Teachers@ED: Assistant Secretary Deb Delisle

Deb Delisle at a bus tour stop

Assistant Secretary Deb Delisle speaks in Elko, Nevada during ED's back-to-school bus tour. Official Department of Education photo by Joshua Hoover.

Assistant Secretary for Elementary and Secondary Education Deborah Delisle, says that after thirty-seven years in education, her “heart lies with kids everyday,” and is grounded in her role as a teacher.

Delisle joined the Department of Education in April after being confirmed by the U.S. Senate. As assistant secretary for the Office of Elementary and Secondary Education (OESE), she directs, coordinates and recommends policy for programs designed to assist state and local education agencies with improving the achievement of elementary and secondary school students.

Teachers@ED LogoAssistant Secretary Delisle’s career has been dedicated to students across the country. Starting her elementary and middle school teaching career in Connecticut, she later moved to Ohio where she served as a gifted education specialist, curriculum director, elementary principal, associate superintendent and superintendent.

Delisle served as state superintendent of Ohio from 2008-2011, where she was instrumental in leading a successful application for ED’s Race to the Top Program.

With all of her experience, Delisle’s roots as a teacher remain a strong foundation for the decisions she makes each day. “When I think about the work we’re doing, and behind every piece of data,” she says, “there is the heart and soul of a child who wants someone to care about them.”

Click here to keep up to date with Assistant Secretary Delisle and OESE by receiving email updates.

Teachers@ED profiles some of the hundreds of current and former educators who work at the U.S. Department of Education, and how their experiences in schools inform their work for the agency.


  1. We are seniors at Southern Cayuga HIgh School and we are seeking information on students’ level of college readiness when leaving high school. We are doing a project for our Public Affairs class and have introduced you as a key player. We were hoping to get you contact information and imput on our topic. Also, if you would be willing, our class would love to have you as a guest speaker. Please contact us by email. Thank You.

    • Katie,

      Thanks for your comment. I’m following up via email.

      Cameron Brenchley
      Office of Communications and Outreach

  2. I would also like to add that not much progress has been made in meeting the needs in Special Education. I was taught in a wealthy area in Chicago and was shocked when I was given no proper materials to teach a classroom comprised of students with multiple disabilities! We actually have gone backwards working with those who learn different. I reported the school because the students were all of one race and placed in a self-contained classroom all day long. I have worked with students that have Emotional Disablities for many years. Many, if not most never seem to be mainstreamed back into regular education with success. I have advocated for years for these students and have been met with adversity from all angles. More research needs to be done in the how to better support those teachers who work with severely disable students in order better help their students.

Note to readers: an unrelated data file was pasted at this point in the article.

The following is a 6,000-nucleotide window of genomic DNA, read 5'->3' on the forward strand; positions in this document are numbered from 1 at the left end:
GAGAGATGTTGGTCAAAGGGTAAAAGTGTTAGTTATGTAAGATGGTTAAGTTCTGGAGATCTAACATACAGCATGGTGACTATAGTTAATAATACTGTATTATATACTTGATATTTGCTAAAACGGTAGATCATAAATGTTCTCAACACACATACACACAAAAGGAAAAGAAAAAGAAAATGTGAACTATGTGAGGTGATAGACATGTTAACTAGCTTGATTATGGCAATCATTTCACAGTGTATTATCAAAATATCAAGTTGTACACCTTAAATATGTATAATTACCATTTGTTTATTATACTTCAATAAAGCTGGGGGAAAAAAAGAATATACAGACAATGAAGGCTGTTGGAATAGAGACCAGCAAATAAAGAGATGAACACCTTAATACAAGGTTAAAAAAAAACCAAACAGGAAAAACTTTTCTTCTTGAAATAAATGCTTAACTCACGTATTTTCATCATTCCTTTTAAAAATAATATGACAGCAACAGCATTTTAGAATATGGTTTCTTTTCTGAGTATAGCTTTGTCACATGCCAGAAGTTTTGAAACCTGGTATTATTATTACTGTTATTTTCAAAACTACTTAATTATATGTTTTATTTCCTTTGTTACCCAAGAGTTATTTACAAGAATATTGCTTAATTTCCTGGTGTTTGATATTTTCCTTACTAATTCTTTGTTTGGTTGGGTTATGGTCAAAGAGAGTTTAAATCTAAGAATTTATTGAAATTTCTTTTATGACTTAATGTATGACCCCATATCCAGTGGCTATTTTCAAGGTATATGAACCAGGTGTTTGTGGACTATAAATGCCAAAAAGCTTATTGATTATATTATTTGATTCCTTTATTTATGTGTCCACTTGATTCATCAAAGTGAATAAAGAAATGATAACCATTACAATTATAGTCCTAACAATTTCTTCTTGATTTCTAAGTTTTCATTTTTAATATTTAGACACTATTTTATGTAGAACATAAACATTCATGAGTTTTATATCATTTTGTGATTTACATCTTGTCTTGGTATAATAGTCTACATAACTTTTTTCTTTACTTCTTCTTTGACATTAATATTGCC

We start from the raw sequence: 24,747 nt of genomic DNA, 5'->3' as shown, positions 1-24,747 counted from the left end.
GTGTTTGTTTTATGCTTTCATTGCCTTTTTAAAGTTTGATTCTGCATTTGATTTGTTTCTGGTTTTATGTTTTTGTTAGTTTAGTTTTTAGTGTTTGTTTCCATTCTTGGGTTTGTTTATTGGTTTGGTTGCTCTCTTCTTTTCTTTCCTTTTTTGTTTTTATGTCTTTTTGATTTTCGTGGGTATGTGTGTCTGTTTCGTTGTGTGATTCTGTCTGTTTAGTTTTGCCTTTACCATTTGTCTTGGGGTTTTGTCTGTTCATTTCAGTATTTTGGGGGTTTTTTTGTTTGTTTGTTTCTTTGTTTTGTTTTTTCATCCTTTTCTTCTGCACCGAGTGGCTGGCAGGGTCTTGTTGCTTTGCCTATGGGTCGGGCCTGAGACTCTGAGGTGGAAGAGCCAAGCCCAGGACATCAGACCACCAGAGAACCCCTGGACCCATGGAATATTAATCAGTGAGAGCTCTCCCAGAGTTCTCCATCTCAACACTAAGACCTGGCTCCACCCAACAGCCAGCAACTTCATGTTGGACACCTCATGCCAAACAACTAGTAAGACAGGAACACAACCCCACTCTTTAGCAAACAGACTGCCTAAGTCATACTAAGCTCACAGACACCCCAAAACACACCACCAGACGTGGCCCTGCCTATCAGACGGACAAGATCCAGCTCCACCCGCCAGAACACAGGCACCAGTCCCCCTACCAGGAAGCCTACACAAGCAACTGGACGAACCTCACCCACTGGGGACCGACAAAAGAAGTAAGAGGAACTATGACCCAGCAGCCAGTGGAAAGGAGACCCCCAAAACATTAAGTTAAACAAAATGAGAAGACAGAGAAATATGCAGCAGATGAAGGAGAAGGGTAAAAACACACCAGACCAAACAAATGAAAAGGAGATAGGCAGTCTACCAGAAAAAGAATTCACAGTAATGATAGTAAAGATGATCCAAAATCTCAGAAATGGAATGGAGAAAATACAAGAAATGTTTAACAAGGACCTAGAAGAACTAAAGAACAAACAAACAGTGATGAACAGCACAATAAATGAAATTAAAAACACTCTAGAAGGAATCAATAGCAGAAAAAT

3. There is a great learning divide between what children know and the “hoped for” desired outcomes on mandated tests in low performing schools. There are many contextual reasons for this. Some reasons are rooted within the classroom and some without. Teachers can only control those within the classroom. The learning divide is so great in many instances that teachers in low performing schools are not teaching or even reviewing foundational material to new learnings even though they are aware of a child’s learning deficits. Out of fear of the test, these teachers attempt to teach test content emphasizing rote learning strategies because the children lack basic working knowledge of foundational material. I have been in education all my life…61 years of age with a Ph.D. and this just gets progressively worse. The more we talk about testing and accountability, the more the focus moves away from learning and onto outcome measures demanding rote learning when children lack basic understandings. We have children who cannot read taking tests. Why don’t we require some level of competency in reading before we paper test? We are getting in deeper by not addressing children’s learning needs while we are heavily focusing on system needs to score better on test. There are limited short cuts in teaching or learning. No innovation is going to take away a child’s need to grasp basic understandings that are rooted in long term memory. We need to admit our contribution to allowing contexts that support such ineffective practices and provide contexts that offer more meaningful learning opportunities. Addressing the learning divide may require us to move a little less defensively and a little more proactively teaching to a child’s needs as opposed to a system’s need to test. Such ineffective approaches will only be halted when we all get it that teaching to a test is not meaningful learning. Testing is not the solution….teaching within a child’s critical learning divide is the solution. We are only helping children when we respectfully acknowledge where they are in their learning and appropriately challenge their edge. Exposing children to material for which they are not prepared is not teaching.

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